‘Poolman’ Review: Chris Pine Gives It His All, Which Is Not Enough

The trying-to-be-edgy comedic tone and presence of Danny DeVito might make you think you're watching an unaired episode of 'It’s Always Sunny in Philadelphia.' But Chris Pine's writing-directing debut isn't nearly that good.

Chris Pine, Annette Bening, and Danny DeVito in Poolman. Vertical

Chris Pine seems like a nice guy. He has a clear reverence for cinema, for Los Angeles and for his fellow actors. Historically, he’s proven to be a talented actor with the star power to carry a blockbuster film like Star Trek, as well as indies like Hell or High Water. But as good-natured and skilled as he appears, Pine can’t direct a movie. Or, at least, Poolman, his directorial debut, fails on multiple levels. Written by Pine alongside Ian Gotler, the film struggles to find its tone and its narrative, despite an A-level cast and crew. 

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POOLMAN (1/4 stars)
Directed by: Chris Pine
Written by: Chris Pine, Ian Gotler
Starring: Chris Pine, Annette Bening, DeWanda Wise, Stephen Tobolowsky, Clancy Brown, John Ortiz, Ray Wise, Juliet Mills, Ariana DeBose, Jennifer Jason Leigh, Danny DeVito
Running time: 100 mins.

Pine plays Darren Barrenman, a Los Angeles pool cleaner who either pays homage to or is a pale imitation of Jeff Bridges’ The Dude from The Big Lebowski. Darren lives in a trailer adjacent to the swimming pool of the Tahitian Tiki complex where he works and spends his free time writing letters to Erin Brockovich, which attempt to narrate an otherwise convoluted story. Along with a group of his pals, including Annette Bening’s therapist Diane, Danny DeVito’s Jack, and Jennifer Jason Leigh’s Pilates instructor Susan, Darren frequently goes up against the city of Los Angeles with complaints about new land developments (or something like that). He also might be trying to make a movie or possibly a TV show. Darren uncovers a conspiracy involving a local politician named Stephen (Stephen Tobolowsky) and mysterious femme fatale June (Dewanda Wise) that is related to water. Or maybe to zoning rights? Honestly, the story is a muddled mess that never clears itself up.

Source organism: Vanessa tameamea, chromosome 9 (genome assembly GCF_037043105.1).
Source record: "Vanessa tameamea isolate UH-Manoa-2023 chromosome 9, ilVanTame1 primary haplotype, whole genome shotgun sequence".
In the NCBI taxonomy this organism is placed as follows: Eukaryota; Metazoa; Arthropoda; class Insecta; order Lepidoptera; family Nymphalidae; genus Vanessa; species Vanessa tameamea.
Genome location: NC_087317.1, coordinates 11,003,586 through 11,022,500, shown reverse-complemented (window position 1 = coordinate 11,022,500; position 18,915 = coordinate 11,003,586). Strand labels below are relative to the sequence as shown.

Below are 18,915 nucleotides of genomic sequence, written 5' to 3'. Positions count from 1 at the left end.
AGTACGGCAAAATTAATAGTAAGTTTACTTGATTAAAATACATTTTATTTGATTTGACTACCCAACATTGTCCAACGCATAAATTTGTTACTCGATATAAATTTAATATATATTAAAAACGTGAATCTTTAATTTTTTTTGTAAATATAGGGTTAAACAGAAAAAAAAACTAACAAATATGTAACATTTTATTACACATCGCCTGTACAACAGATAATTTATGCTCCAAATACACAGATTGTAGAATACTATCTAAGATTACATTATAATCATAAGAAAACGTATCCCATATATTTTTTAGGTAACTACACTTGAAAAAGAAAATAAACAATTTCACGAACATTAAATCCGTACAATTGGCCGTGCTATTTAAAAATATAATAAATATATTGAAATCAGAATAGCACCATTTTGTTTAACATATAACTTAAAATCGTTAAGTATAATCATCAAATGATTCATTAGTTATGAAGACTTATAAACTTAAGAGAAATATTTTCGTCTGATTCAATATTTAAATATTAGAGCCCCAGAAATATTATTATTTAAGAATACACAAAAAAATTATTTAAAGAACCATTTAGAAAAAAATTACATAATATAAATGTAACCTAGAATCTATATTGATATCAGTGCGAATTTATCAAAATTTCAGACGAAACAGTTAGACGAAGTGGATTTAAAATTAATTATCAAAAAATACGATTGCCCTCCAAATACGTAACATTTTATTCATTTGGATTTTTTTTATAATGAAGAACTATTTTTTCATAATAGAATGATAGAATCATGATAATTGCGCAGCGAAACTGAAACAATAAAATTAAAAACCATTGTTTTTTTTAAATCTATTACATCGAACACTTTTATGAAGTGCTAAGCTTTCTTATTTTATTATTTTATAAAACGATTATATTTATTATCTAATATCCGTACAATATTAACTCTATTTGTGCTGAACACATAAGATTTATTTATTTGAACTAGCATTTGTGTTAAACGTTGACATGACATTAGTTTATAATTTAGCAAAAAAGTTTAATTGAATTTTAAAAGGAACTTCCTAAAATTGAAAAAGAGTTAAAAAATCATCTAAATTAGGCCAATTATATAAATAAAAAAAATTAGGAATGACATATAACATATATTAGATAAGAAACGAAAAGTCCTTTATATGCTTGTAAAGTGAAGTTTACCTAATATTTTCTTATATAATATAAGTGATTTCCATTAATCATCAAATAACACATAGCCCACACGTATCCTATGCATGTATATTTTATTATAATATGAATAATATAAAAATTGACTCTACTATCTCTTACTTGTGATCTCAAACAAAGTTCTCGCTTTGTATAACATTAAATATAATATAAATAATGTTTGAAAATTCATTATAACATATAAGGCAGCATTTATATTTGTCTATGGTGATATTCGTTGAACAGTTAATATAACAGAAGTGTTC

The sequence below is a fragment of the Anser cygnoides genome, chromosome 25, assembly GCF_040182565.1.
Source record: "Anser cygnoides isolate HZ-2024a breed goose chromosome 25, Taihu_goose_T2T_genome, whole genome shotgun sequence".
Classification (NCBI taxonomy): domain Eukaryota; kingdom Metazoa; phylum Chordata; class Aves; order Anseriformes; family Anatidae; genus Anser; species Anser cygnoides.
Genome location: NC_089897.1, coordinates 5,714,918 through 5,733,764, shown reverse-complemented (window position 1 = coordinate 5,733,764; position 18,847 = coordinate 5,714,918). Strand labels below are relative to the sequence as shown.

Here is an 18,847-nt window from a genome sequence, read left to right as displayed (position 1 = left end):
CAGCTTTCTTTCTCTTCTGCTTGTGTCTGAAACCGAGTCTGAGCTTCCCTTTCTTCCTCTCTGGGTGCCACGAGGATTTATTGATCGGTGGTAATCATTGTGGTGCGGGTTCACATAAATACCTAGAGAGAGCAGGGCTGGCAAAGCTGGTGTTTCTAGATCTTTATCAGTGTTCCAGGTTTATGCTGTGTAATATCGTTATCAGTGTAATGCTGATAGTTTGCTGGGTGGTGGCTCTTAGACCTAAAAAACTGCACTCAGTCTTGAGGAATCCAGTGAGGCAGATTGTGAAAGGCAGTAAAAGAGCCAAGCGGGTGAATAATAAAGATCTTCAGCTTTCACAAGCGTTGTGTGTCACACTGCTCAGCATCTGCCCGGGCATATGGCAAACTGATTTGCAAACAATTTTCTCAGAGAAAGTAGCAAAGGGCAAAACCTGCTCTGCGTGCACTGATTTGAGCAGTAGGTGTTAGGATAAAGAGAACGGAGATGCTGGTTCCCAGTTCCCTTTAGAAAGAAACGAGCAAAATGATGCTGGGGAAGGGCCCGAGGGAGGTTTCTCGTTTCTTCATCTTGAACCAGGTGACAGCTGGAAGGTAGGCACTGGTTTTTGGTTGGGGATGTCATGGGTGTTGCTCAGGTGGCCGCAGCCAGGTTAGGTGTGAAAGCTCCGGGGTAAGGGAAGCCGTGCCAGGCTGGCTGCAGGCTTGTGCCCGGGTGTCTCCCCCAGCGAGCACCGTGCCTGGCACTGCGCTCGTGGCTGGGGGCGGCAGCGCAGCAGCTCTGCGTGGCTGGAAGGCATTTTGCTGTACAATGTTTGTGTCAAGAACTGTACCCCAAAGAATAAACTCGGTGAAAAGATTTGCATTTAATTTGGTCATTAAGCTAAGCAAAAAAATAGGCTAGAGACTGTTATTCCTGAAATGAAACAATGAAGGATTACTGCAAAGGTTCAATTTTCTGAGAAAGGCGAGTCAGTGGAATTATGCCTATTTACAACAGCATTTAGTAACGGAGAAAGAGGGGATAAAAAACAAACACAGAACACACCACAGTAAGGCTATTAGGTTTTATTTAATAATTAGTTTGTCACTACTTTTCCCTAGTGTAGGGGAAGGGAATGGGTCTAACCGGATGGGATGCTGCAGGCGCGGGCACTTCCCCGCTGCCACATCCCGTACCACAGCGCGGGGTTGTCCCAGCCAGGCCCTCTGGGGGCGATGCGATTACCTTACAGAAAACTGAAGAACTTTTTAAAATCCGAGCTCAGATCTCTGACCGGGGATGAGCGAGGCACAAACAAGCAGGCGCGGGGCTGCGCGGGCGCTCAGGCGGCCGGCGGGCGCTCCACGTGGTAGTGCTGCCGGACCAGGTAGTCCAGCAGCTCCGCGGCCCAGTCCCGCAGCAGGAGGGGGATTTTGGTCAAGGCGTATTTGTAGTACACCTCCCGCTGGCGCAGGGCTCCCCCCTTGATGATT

Poolman is presumably a satire of LA noir films like Chinatown, but DeVito and the trying-to-be-edgy comedic tone frequently trick you into thinking you’re watching an unaired episode of It’s Always Sunny in Philadelphia. The story is largely to blame for how much the movie falters, especially since Pine called in a notably talented crew to make the visuals look decent. Matthew Jensen, who shot Wonder Woman, acts as the DP and attempts to infuse a nostalgic sense of classic noir into the scenes. But even the music by Andrew Bird can’t transform this into an enjoyable 100 minutes.

I’m sure Pine meant well. He probably had a good idea and couldn’t execute it. An incredibly stoned person wouldn’t be able to decipher Poolman—and neither can a general audience. The entire cast, especially Pine, gives their all. It’s a lot of great actors attempting to find footing in the deep end of a stagnant, murky pool. It’s a miss, without any sense of being entertaining for all its flaws. Everyone here can do better and should. And next time, leave poor Erin Brockovich out of it. 

‘Poolman’ Review: Chris Pine Gives It His All, Which Is Not Enough